No worries, would be interesting to read about some of their views on the closure? I spoke to a few around the rock and got very mixed views - but that wasn't unexpected, it's very controversial and with the whole 'capitalism tourist thing happening' there are a number of view points which seem to have nothing to do with traditions.

I hail from the South and was pretty much well born and raised in the bush, from the age of 4 I was out hunting and finding my grub. I spent allot of time with and around Aboriginal communities down this way and so that is reflected in my feelings for being respectful to the bush.

'As a bushman' from the South my view is not fully informed for a view on the Ayres Rock closure; I believe that when you go for a walk in the bush, a bit of wander, a walk about.. your not really looking to go anywhere, but will go everywhere - fence, oceans, mountain, time has little meaning... even rocks - they are not owned by anyone, they are just there. If you come across these things you walk through, over, on top...their is no offence to the land in doing so if you feel it's calling, it's a part of allowing yourself to discover the bush and it to discover you. There are a few exceptions, but the bush lets you know..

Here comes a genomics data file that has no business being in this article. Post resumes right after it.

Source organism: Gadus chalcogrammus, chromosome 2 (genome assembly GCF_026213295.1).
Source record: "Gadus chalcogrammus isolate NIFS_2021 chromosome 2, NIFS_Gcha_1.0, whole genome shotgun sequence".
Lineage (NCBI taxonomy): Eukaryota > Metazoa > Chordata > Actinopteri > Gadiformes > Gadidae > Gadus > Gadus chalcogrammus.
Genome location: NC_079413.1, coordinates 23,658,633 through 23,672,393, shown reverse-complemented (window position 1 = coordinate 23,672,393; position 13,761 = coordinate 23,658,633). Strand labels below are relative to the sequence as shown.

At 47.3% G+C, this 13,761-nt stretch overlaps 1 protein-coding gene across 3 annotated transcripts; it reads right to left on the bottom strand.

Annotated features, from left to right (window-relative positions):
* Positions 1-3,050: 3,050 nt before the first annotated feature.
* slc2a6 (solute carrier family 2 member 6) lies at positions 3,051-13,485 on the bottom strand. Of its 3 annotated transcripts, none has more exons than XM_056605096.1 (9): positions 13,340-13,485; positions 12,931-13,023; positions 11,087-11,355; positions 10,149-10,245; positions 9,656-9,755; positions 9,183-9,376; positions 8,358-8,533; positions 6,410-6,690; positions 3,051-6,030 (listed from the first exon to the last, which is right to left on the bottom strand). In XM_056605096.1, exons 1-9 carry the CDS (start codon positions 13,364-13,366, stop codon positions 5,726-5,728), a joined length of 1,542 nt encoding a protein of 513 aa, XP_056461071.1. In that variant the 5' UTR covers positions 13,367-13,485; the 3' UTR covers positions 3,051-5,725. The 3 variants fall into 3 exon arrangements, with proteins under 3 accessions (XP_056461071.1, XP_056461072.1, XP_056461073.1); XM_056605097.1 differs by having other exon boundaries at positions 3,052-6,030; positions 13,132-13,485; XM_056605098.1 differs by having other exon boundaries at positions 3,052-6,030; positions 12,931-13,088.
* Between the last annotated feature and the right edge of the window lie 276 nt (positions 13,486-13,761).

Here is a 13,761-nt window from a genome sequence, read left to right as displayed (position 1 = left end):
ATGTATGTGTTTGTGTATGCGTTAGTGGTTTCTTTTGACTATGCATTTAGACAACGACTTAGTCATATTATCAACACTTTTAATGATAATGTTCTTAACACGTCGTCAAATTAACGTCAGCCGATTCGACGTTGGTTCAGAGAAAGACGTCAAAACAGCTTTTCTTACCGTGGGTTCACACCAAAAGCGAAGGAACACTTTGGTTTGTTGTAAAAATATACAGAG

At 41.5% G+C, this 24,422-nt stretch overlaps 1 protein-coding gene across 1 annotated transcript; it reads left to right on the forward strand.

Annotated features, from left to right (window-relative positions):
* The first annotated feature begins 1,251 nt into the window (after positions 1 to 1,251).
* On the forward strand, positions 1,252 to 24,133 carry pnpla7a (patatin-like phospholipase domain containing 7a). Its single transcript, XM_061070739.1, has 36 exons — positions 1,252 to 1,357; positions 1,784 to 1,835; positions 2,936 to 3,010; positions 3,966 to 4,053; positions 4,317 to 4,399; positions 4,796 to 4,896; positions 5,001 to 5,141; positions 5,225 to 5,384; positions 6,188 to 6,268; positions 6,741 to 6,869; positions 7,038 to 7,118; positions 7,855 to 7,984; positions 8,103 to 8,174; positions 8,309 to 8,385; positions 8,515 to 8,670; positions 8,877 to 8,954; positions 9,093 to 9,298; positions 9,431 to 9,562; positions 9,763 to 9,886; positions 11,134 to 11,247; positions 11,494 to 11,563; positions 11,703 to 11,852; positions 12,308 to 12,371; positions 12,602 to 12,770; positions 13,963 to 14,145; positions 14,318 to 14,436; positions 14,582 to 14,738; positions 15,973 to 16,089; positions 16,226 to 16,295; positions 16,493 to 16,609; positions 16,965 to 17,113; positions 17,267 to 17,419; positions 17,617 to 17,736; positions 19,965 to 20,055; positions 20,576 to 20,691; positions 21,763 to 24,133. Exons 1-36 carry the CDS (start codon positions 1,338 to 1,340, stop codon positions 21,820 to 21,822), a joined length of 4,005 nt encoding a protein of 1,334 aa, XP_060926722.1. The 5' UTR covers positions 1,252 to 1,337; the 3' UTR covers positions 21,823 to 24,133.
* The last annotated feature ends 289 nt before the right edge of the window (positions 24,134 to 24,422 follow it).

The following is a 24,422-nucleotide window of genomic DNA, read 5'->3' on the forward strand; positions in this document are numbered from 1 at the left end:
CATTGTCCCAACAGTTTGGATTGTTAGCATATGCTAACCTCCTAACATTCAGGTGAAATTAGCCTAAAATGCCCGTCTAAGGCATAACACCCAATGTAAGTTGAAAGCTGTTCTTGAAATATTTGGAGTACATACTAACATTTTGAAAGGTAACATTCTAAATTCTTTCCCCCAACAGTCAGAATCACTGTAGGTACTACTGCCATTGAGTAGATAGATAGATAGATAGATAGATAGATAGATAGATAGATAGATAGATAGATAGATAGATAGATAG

It would be a shame that people who live in the area and need time with the bush would...consciously avoid the rock, due it being marked by too many tourists and the behaviours of some idiots in my view. In the case of Ayres rock I reckon it should be local Aboriginals who live there that should hold the greatest say/view point as they are the ones most likely to be impacted and their future generations.

Where can you let go and find yourself deep in bush if you can't go everywhere?, going where ever you feel the need, you hear things and see things that you couldn't see if you were 'caged' from being allowed to roam free. I suspect most people would not get this view point, but that's mine anyways.

I hope it works out for the best for you cousins in the area and that their voice carries weight in the decisions to come.